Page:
Furthermore, seeing someone make progress because of something you’ve done can be extremely rewarding, not to mention the freedom you will have to travel (not needing to take time off work to do so).

How and who to teach

Assuming at this point that you speak English and have a (good) internet connection, you will in most cases need a computer as well. Classes usually take place over a video call, sometimes students are without a camera, but there are a few platforms where you as well can offer just audio. Some websites also permit teaching through a smartphone or tablet.

The next question you should ask yourself is, do you want to teach children or adults? Most websites are catered to one or the other, but a few offer both.

When teaching children (there is a big market for online English teachers in China), most websites will interview you after your application, offer you a contract and put you through training before you begin, and you use their materials. Your schedule can be pretty flexible, at least in creating it, and you will have classes assigned to you, therefore security and steady pay. Usually, the only qualification is being a native English speaker.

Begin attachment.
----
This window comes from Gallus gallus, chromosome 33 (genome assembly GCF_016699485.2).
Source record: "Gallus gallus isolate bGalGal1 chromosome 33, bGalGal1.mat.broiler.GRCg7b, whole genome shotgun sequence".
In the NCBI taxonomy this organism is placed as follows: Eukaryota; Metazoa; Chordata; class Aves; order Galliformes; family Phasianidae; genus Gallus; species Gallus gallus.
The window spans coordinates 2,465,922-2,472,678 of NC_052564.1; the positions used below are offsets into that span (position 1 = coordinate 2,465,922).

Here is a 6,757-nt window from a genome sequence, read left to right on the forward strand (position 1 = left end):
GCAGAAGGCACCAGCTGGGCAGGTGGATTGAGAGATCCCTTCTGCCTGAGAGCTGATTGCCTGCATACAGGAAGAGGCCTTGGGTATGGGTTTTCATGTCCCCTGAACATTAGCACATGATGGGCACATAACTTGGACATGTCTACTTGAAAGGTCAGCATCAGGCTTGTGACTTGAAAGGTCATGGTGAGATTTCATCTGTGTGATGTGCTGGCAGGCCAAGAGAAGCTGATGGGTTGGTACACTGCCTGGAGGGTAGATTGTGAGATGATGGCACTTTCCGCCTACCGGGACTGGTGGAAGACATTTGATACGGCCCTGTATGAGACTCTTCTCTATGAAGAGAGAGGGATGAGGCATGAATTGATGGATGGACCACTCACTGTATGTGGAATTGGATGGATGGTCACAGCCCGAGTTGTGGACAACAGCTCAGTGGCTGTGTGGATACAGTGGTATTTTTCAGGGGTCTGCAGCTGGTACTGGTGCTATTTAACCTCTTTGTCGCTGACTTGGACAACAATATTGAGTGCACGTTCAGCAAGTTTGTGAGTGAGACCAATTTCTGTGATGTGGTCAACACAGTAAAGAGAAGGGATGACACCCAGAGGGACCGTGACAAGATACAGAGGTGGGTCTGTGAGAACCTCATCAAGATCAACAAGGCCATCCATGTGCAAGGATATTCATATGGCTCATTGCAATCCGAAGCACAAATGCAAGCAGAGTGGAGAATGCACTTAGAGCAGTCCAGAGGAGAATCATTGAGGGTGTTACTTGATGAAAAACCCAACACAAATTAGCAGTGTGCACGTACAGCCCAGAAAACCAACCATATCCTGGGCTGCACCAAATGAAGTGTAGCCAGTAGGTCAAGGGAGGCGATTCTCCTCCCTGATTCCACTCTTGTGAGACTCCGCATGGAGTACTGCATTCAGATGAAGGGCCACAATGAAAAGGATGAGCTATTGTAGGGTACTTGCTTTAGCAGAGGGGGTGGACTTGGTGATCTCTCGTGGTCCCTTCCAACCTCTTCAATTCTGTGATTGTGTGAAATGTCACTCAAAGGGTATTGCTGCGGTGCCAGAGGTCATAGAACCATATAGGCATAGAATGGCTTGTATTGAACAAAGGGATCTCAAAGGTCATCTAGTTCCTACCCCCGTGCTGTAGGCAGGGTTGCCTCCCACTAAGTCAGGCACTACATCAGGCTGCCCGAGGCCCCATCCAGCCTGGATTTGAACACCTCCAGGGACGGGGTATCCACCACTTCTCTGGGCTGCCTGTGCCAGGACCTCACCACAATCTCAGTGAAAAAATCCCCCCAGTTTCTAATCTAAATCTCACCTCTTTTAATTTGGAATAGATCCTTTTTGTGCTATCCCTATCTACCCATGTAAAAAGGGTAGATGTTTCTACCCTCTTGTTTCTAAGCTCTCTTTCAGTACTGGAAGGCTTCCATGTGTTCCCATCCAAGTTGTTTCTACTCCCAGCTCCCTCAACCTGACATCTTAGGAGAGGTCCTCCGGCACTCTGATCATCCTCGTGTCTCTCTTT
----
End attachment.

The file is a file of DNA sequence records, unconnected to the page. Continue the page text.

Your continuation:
For adults, if you have no teaching qualifications but have a good handle on the language, many websites will allow you to create a profile where students can find you and book a class with you, paying you for each one (be prepared for the website’s commission). You have to plan the classes and find materials to use, unless it’s just talking. On some, you even get to set the price and of course the schedule, while getting the chance to promote yourself your own way in order to stand out. The opportunity to market oneself is appealing to some, while to others it can seem daunting. Figure out what is best for you.